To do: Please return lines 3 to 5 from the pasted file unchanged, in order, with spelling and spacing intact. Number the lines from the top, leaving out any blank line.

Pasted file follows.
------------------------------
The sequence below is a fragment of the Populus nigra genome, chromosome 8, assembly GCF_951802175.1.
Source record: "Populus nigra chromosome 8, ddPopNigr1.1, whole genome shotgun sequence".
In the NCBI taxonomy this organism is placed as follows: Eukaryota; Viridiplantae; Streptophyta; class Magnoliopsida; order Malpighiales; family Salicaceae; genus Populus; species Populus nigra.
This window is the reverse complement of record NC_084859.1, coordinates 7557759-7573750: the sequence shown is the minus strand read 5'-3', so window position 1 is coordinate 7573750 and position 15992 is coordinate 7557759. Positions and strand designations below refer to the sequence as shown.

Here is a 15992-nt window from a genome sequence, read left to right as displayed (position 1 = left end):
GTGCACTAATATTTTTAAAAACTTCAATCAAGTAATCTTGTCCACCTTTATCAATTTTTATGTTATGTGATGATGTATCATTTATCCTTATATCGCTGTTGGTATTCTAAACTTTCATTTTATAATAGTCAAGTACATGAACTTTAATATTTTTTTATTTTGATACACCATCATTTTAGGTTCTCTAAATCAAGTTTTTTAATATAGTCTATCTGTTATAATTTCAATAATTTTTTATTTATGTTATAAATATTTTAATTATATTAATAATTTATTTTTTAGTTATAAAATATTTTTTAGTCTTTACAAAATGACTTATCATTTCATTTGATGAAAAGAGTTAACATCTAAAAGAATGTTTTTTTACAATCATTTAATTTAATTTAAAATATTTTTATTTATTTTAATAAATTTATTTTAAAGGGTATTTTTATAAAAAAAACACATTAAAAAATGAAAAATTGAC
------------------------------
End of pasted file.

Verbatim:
In the NCBI taxonomy this organism is placed as follows: Eukaryota; Viridiplantae; Streptophyta; class Magnoliopsida; order Malpighiales; family Salicaceae; genus Populus; species Populus nigra.
This window is the reverse complement of record NC_084859.1, coordinates 7557759-7573750: the sequence shown is the minus strand read 5'-3', so window position 1 is coordinate 7573750 and position 15992 is coordinate 7557759. Positions and strand designations below refer to the sequence as shown.

Here is a 15992-nt window from a genome sequence, read left to right as displayed (position 1 = left end):